Call me a nerd, but I've recently been thinking a lot about spaceships and futuristic laser weaponry. Specifically, I've been getting deep into shmups (short for shoot-em-ups, for my non-gaming readers). Within the past few weeks, five great doses of retro shmupping arrived on the Wii Virtual Console in the form of Gradius, Super Star Soldier, Soldier Blade, R-Type, and R-Type III.
I've downloaded four of them--I'm holding-off on Gradius because I played that game to death on the NES in 1986--and my love for this dying genre has been reinvigorated. Help me explore why after the jump.
Probably at its most simple level, the subject matter satisfies the science fiction fan in me. If your game, movie, story, whatever, has spaceships and flying robots in it, I'm going be at least a little interested.
Shmups also showcase a relatively simple play mechanic: shoot the enemy while avoiding their bullets and other obstacles. Plenty of today's complex games offer challenges and opportunities for mastery, but I think many shmups were more demanding specifically because they were constrained by a simple dynamic. If you can't engage a player with worlds to explore, they must be engaged with a challenge. As a result, shmups provide an intensely satisfying experience when a player feels they've mastered a game. Haters may complain about twitch gameplay and memorizing bullet patterns, but I find I can get into something like a trance state when I feel in the groove during a difficult shooter.
I think the simple play mechanic also allows shmups to achieve incredible style. Ikaruga is one of the most beautiful games ever. Personally, I like the tension and invention that arises when artists explore the constraints imposed by a particular genre or style. I can see this when I examine the evolution of shmups from single-screen versions (Space Invaders), through side-scrolling and top-down scrolling-screen games (R-Type, Star Soldier), finally to bullet-hell (Ikaruga), a scrolling-screen subgenre that I feel is the pinnacle of shmuppitude. (Ironically, I find I must watch someone else play a bullet-hell shmup to fully appreciate the beauty; when I play one it takes a special kind of focus--that trance-like state I mentioned--in which I lose a sense of the overall aesthetics.)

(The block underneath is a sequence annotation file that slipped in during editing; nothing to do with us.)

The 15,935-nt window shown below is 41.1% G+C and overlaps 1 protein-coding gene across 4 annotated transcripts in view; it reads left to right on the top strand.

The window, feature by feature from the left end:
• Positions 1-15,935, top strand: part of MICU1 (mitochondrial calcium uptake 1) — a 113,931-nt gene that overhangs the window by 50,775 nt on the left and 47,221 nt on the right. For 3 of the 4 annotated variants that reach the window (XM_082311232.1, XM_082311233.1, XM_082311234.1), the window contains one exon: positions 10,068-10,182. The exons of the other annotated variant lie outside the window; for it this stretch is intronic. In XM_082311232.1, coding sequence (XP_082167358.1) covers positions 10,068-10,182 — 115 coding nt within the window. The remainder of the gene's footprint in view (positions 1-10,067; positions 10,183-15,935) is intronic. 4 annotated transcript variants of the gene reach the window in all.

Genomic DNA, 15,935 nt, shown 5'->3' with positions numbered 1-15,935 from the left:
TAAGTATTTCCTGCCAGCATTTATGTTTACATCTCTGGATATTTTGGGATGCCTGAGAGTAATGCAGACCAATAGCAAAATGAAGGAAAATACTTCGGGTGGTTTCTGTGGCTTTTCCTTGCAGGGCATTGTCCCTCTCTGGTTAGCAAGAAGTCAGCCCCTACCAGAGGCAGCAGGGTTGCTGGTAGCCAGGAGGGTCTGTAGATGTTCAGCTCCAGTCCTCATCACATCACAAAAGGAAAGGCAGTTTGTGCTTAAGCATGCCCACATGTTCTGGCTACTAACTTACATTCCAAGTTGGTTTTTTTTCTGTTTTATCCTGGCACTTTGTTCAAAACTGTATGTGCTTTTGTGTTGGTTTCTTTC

But the appeal of shmups goes a bit deeper for me. I open myself up to charges of pretentiousness here, but I detect a satisfying existentialist vibe at work in most shmups. One lone spaceship, journeying into dangerous, unfamiliar areas, beset by enemies, with no one else to rely on--I know life is not really so brutal, but the atmosphere of such games is appealing.
I wonder if younger gamers are able to appreciate a good shmup. If you grow up with 3D games and the more complete sense of freedom they can achieve, maybe a 2D scrolling game feels restrictive, or simply old-fashioned. Despite the discussion above, I know that nostalgia definitely plays into it for me. No other genre brings back sweet memories of weekend days spent in dingy arcades and snow-day afternoons in front of the home console like shmups. Sigh.